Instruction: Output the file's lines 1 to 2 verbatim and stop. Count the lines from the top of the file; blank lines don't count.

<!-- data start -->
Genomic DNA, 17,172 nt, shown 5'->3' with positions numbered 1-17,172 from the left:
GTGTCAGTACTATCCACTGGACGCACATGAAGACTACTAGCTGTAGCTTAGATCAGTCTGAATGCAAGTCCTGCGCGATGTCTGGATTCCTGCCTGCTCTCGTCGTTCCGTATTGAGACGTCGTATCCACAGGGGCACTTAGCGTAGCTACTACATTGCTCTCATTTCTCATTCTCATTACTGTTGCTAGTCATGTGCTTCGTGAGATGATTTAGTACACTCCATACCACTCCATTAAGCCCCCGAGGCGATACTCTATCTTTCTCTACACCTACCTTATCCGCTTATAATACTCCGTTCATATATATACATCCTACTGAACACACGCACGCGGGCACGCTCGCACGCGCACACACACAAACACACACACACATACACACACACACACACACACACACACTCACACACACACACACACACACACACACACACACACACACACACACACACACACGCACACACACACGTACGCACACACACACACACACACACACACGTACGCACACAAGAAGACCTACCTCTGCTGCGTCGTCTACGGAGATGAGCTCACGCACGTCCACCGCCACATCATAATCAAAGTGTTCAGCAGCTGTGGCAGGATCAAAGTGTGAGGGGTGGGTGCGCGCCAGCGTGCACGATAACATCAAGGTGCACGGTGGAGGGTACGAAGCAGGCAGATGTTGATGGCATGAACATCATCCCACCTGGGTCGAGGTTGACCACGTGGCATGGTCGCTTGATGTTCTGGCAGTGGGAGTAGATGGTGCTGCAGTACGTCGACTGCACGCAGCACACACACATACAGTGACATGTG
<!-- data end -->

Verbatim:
Genomic DNA, 17,172 nt, shown 5'->3' with positions numbered 1-17,172 from the left:
GTGTCAGTACTATCCACTGGACGCACATGAAGACTACTAGCTGTAGCTTAGATCAGTCTGAATGCAAGTCCTGCGCGATGTCTGGATTCCTGCCTGCTCTCGTCGTTCCGTATTGAGACGTCGTATCCACAGGGGCACTTAGCGTAGCTACTACATTGCTCTCATTTCTCATTCTCATTACTGTTGCTAGTCATGTGCTTCGTGAGATGATTTAGTACACTCCATACCACTCCATTAAGCCCCCGAGGCGATACTCTATCTTTCTCTACACCTACCTTATCCGCTTATAATACTCCGTTCATATATATACATCCTACTGAACACACGCACGCGGGCACGCTCGCACGCGCACACACACAAACACACACACACATACACACACACACACACACACACACACTCACACACACACACACACACACACACACACACACACACACACACACACACACACGCACACACACACGTACGCACACACACACACACACACACACACGTACGCACACAAGAAGACCTACCTCTGCTGCGTCGTCTACGGAGATGAGCTCACGCACGTCCACCGCCACATCATAATCAAAGTGTTCAGCAGCTGTGGCAGGATCAAAGTGTGAGGGGTGGGTGCGCGCCAGCGTGCACGATAACATCAAGGTGCACGGTGGAGGGTACGAAGCAGGCAGATGTTGATGGCATGAACATCATCCCACCTGGGTCGAGGTTGACCACGTGGCATGGTCGCTTGATGTTCTGGCAGTGGGAGTAGATGGTGCTGCAGTACGTCGACTGCACGCAGCACACACACATACAGTGACATGTG